I wasn’t racist and this made me an outsider in my own family, it was as if I had a disease

At just 16, she ran away from home.  After spending some time in her aunt’s care, she wanted to search for a “safe home”.  In her mind, this could only become a reality in a centre for lone children.  But not just any centre.  The South African girl wanted to live in a multiracial children’s shelter.  “At that time it was very rare for a centre to mix whites and blacks, but I found a place.  There, I blossomed.”

A few days before her 18th birthday, she still didn’t know if she would be able to vote in the first democratic general elections in her country.  Nelson Mandela was South Africa’s first black presidential candidate.  His victory, with 62% of the votes, was overwhelming.

It was 1994 and Apartheid had reached its end.  At least officially.  “Being able to vote was fantastic.  Although I had been raised with the privilege of white skin, I felt trapped.  I had never felt free.”

Photography, an exercise in power

When you look at someone, your brain automatically forms an image of that person.  But when you photograph someone, you’re creating a representation, you’re exercising power.  A low angle shot can make a subject look powerful; taking the picture while they sneeze will make them look drunk or sick.

The queer artist studied photography.  She tirelessly documented the streets of Johannesburg and, little by little, developed an interest in social issues.  Her talent led her to become the chief photographer at one of the most important newspapers in the country, the Mail & Guardian.  But all the professional success, recognition, prizes and exhibitions did nothing to quell two troubling thoughts that plagued her mind:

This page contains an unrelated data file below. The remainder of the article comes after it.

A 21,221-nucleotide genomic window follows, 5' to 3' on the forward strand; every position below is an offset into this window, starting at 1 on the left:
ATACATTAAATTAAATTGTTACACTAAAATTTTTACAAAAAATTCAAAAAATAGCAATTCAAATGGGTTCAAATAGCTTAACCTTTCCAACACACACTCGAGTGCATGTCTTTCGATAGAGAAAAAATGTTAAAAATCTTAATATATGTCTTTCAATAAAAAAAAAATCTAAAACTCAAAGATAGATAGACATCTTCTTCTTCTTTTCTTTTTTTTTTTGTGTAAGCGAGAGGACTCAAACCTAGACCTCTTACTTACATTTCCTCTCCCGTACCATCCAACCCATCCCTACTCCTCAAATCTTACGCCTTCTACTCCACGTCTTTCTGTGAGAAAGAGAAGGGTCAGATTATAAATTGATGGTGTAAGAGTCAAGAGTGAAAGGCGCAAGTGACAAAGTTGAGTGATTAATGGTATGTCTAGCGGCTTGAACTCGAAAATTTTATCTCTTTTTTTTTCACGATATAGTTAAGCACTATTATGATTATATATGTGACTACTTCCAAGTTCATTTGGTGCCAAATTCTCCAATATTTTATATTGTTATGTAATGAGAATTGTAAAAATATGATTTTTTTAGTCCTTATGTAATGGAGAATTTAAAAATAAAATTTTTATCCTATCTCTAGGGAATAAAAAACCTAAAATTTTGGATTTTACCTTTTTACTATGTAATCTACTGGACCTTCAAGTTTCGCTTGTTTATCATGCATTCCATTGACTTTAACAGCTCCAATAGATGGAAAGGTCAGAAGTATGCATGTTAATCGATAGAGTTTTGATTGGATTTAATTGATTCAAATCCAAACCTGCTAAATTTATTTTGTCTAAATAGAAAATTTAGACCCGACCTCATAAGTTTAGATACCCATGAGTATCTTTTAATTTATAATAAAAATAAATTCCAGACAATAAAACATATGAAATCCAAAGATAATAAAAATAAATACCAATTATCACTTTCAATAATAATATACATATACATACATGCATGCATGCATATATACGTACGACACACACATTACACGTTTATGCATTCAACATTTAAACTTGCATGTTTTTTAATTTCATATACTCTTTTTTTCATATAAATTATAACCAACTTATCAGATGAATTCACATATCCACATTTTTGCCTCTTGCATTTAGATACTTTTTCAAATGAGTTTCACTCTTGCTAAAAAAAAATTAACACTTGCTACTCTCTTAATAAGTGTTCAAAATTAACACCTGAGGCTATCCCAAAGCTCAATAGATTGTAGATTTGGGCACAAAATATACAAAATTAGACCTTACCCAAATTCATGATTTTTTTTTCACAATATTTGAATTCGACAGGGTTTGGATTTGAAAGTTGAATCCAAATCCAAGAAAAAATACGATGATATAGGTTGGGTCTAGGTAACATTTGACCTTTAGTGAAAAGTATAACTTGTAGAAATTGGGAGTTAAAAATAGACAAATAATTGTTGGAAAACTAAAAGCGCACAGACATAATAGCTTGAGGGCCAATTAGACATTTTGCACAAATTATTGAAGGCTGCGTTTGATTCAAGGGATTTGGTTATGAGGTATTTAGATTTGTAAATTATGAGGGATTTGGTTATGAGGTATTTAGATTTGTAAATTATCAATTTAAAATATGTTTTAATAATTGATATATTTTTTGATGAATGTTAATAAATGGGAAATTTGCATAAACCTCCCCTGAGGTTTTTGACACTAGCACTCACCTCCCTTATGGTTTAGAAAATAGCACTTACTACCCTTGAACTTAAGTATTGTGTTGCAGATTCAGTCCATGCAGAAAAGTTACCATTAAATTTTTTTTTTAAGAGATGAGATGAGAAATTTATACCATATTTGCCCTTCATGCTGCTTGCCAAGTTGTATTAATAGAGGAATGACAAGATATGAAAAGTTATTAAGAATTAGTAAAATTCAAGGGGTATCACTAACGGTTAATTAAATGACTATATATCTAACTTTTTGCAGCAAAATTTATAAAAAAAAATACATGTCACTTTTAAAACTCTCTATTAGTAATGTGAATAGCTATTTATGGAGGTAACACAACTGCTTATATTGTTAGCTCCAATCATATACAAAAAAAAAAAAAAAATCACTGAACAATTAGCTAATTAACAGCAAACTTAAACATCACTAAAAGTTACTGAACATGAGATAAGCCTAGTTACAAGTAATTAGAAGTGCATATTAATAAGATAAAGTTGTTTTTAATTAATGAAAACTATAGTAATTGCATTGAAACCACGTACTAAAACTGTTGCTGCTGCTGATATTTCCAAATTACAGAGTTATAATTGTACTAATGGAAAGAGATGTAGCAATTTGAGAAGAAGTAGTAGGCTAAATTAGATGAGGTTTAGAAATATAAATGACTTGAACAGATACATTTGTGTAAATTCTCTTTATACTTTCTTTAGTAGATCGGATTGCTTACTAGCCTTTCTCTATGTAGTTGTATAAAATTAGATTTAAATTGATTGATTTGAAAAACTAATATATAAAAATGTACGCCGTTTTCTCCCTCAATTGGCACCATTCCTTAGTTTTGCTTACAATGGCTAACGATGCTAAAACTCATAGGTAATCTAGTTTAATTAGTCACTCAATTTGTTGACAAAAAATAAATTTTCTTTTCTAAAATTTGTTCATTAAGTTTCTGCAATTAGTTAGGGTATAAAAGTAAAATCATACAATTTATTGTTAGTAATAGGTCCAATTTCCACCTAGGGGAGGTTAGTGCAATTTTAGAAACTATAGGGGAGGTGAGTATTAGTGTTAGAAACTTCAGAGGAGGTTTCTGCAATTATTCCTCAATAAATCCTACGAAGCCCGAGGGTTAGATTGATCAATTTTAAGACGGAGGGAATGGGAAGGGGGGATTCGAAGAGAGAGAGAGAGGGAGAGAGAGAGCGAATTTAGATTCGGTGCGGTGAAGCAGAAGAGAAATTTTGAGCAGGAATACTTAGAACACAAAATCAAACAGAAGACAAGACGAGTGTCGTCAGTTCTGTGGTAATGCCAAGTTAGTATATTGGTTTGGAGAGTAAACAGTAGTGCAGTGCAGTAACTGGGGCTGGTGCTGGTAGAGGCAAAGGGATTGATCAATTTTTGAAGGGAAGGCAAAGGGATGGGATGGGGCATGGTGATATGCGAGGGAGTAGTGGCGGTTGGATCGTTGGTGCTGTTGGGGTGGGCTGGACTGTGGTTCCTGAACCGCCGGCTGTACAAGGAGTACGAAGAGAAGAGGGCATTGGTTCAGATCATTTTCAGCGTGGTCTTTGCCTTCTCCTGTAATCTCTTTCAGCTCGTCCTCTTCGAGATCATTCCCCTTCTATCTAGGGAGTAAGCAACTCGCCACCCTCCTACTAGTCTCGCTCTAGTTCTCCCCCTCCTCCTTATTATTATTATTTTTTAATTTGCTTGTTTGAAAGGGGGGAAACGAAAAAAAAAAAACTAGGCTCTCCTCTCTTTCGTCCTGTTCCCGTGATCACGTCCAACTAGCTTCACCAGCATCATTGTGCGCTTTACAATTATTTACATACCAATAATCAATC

She understood that photojournalism could be another way of imposing identities onto others:  “Photography can be an exploitative activity.”  And that this was exactly what everyone else was doing to her

1. “What did it mean to be black in a democratic country?” Nelson Mandela was president and she documented misery and injustice.

2. She didn’t feel free, not yet. “ I didn’t feel comfortable with my feminine identity, I didn’t feel comfortable with any identity.”

Camera in hand, she understood that photojournalism could be another way of imposing identities onto others:  “Photography can be an exploitative activity.”  And that this was exactly what everyone else was doing to her. “I didn’t like the projects in which the subject didn’t know how they’d been portrayed.  I made the decision to only document someone if I could establish a true connection with them.”

In this period, she questioned her privilege as a white photographer in a country where inequality continued to reign.  Meanwhile, her identity as a woman was diminishing.

In 2011, more than 30 years old, she took a trip to New York that changed her life. “I met a community of people of a non-binary gender, they identified as queer transexuals.  They didn’t feel obligated to choose one of the two options”.  She had found a way of expressing her angst, and knew exactly what differentiated her from her mother and her sisters: “I was fucking queer”.